A Longitudinal Analysis of Aggregate Fertility Decline as a Product of Increasing Contraceptive Prevalence
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The human population has experienced tremendous growth over the past 300 hundred years. It took from the start of human history up to the 1800 before the world reached 1 billion in population; in but 210 years another six billion people were added to the population. This exponential growth has been well documented since the time of Thomas Malthus at the turn of the 19^(th) century and continuing with his modern day counterparts in the 1960’s, particularly Paul Ehrlich. Interestingly, a simultaneous population trend emerged in the 1960’s, namely, fertility decline. However, many academics, as well as the public in general, have been largely fixated on high fertility and overpopulation while in reality fertility continues to plummet in most regions of the world. This dissertation addresses the fertility decline reported in 178 countries between 1960 and 2011. I draw on data from the World Bank Data Bank; my research focuses on the role of contraceptive prevalence in facilitating the vast fertility decline observed over this time period. I estimate multilevel quadratic growth curve models to analyze the effect of contraceptive prevalence on total fertility rates among countries. My results document the substantial fertility decline over this time period and indicate that contraceptive prevalence is a significant predictor of fertility decline even after controlling for known correlates of fertility decline such as development, urbanization, economic growth, and declining mortality. This dissertation also includes a discussion of missing observations and the unique complications that missing observations present in a longitudinal framework. Furthermore, I also discuss the logic of multilevel modeling and how multilevel models may be employed in longitudinal research. Finally, I include a discussion of theoretical implications stemming from this dissertation. The focus of these implications is centered on the need for a paradigmatic shift in how we approach the study of fertility in favor of more effective fertility paradigms such as the “Low Fertility Trap Hypothesis.” I argue that a paradigm shift in research orientation is essential as a growing number of countries face the stark reality of population aging, which has occurred as a result of declining and sustained low fertility.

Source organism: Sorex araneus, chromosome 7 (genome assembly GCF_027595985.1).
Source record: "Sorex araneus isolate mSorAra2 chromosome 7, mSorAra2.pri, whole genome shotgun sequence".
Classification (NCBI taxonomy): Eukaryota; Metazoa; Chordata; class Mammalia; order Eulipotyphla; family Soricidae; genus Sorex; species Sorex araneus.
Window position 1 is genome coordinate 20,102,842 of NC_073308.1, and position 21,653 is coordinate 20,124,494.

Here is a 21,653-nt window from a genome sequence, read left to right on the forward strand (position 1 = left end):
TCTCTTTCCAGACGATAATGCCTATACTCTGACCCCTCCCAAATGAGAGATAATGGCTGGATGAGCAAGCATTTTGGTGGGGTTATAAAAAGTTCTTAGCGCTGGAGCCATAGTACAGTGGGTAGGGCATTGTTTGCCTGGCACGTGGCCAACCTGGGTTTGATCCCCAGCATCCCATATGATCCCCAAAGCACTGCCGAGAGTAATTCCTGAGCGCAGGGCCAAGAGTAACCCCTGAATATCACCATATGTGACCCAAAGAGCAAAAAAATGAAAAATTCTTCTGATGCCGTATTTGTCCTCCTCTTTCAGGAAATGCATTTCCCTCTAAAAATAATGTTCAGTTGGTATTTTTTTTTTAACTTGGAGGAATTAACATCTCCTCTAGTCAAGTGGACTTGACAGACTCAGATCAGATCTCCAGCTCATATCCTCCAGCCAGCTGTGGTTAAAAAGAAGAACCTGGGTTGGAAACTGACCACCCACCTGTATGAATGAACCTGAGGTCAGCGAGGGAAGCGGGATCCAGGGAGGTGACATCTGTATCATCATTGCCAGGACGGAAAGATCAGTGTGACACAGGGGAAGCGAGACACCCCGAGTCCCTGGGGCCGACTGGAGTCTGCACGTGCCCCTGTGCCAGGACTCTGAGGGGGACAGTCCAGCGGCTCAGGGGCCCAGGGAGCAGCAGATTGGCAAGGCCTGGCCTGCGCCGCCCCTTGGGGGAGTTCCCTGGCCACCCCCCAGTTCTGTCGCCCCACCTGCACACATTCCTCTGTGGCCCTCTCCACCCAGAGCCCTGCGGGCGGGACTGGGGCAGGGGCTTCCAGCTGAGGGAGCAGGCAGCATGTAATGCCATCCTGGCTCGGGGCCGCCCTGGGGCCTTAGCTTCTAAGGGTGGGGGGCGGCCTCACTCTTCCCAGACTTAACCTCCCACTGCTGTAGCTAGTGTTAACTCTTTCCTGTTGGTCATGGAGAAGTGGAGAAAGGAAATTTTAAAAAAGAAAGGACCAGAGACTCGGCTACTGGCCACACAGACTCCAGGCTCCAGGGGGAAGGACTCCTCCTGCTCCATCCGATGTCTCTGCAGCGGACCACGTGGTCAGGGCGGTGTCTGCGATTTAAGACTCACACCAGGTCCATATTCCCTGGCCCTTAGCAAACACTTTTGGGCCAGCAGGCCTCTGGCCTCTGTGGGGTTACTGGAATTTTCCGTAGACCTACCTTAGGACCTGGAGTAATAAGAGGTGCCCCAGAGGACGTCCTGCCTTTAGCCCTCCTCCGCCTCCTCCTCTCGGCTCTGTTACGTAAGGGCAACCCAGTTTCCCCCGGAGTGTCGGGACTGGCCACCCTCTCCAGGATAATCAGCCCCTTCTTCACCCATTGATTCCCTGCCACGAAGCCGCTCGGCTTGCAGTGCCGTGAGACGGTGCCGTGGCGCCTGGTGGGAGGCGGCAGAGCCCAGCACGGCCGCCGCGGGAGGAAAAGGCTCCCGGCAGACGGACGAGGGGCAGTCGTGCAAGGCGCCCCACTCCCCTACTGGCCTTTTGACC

Field, Layton Marshall (2014). A Longitudinal Analysis of Aggregate Fertility Decline as a Product of Increasing Contraceptive Prevalence. Doctoral dissertation, Texas A & M University. Available electronically from